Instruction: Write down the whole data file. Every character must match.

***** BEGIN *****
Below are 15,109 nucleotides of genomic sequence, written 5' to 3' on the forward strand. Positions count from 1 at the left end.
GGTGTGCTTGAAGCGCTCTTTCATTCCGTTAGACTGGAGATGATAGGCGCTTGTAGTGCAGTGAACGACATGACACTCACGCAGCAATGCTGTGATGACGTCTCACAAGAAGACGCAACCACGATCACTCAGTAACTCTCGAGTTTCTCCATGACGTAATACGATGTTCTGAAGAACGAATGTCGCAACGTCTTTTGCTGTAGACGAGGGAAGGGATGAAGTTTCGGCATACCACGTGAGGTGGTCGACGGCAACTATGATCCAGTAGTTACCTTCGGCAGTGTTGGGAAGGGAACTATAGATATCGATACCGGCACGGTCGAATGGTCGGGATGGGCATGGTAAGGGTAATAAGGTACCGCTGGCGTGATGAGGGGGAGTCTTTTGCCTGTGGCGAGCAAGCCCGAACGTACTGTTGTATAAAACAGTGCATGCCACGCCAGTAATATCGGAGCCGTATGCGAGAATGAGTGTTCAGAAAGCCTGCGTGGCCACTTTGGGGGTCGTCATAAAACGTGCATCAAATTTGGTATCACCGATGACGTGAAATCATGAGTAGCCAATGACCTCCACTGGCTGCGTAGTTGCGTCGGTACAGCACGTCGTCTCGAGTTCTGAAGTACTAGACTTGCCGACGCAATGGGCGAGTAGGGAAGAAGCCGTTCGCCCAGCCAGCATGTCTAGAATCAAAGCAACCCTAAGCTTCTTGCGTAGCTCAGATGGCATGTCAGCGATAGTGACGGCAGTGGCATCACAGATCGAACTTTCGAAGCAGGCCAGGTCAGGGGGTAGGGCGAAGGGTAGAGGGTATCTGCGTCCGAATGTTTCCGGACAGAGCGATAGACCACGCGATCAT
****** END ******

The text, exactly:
Below are 15,109 nucleotides of genomic sequence, written 5' to 3' on the forward strand. Positions count from 1 at the left end.
GGTGTGCTTGAAGCGCTCTTTCATTCCGTTAGACTGGAGATGATAGGCGCTTGTAGTGCAGTGAACGACATGACACTCACGCAGCAATGCTGTGATGACGTCTCACAAGAAGACGCAACCACGATCACTCAGTAACTCTCGAGTTTCTCCATGACGTAATACGATGTTCTGAAGAACGAATGTCGCAACGTCTTTTGCTGTAGACGAGGGAAGGGATGAAGTTTCGGCATACCACGTGAGGTGGTCGACGGCAACTATGATCCAGTAGTTACCTTCGGCAGTGTTGGGAAGGGAACTATAGATATCGATACCGGCACGGTCGAATGGTCGGGATGGGCATGGTAAGGGTAATAAGGTACCGCTGGCGTGATGAGGGGGAGTCTTTTGCCTGTGGCGAGCAAGCCCGAACGTACTGTTGTATAAAACAGTGCATGCCACGCCAGTAATATCGGAGCCGTATGCGAGAATGAGTGTTCAGAAAGCCTGCGTGGCCACTTTGGGGGTCGTCATAAAACGTGCATCAAATTTGGTATCACCGATGACGTGAAATCATGAGTAGCCAATGACCTCCACTGGCTGCGTAGTTGCGTCGGTACAGCACGTCGTCTCGAGTTCTGAAGTACTAGACTTGCCGACGCAATGGGCGAGTAGGGAAGAAGCCGTTCGCCCAGCCAGCATGTCTAGAATCAAAGCAACCCTAAGCTTCTTGCGTAGCTCAGATGGCATGTCAGCGATAGTGACGGCAGTGGCATCACAGATCGAACTTTCGAAGCAGGCCAGGTCAGGGGGTAGGGCGAAGGGTAGAGGGTATCTGCGTCCGAATGTTTCCGGACAGAGCGATAGACCACGCGATCAT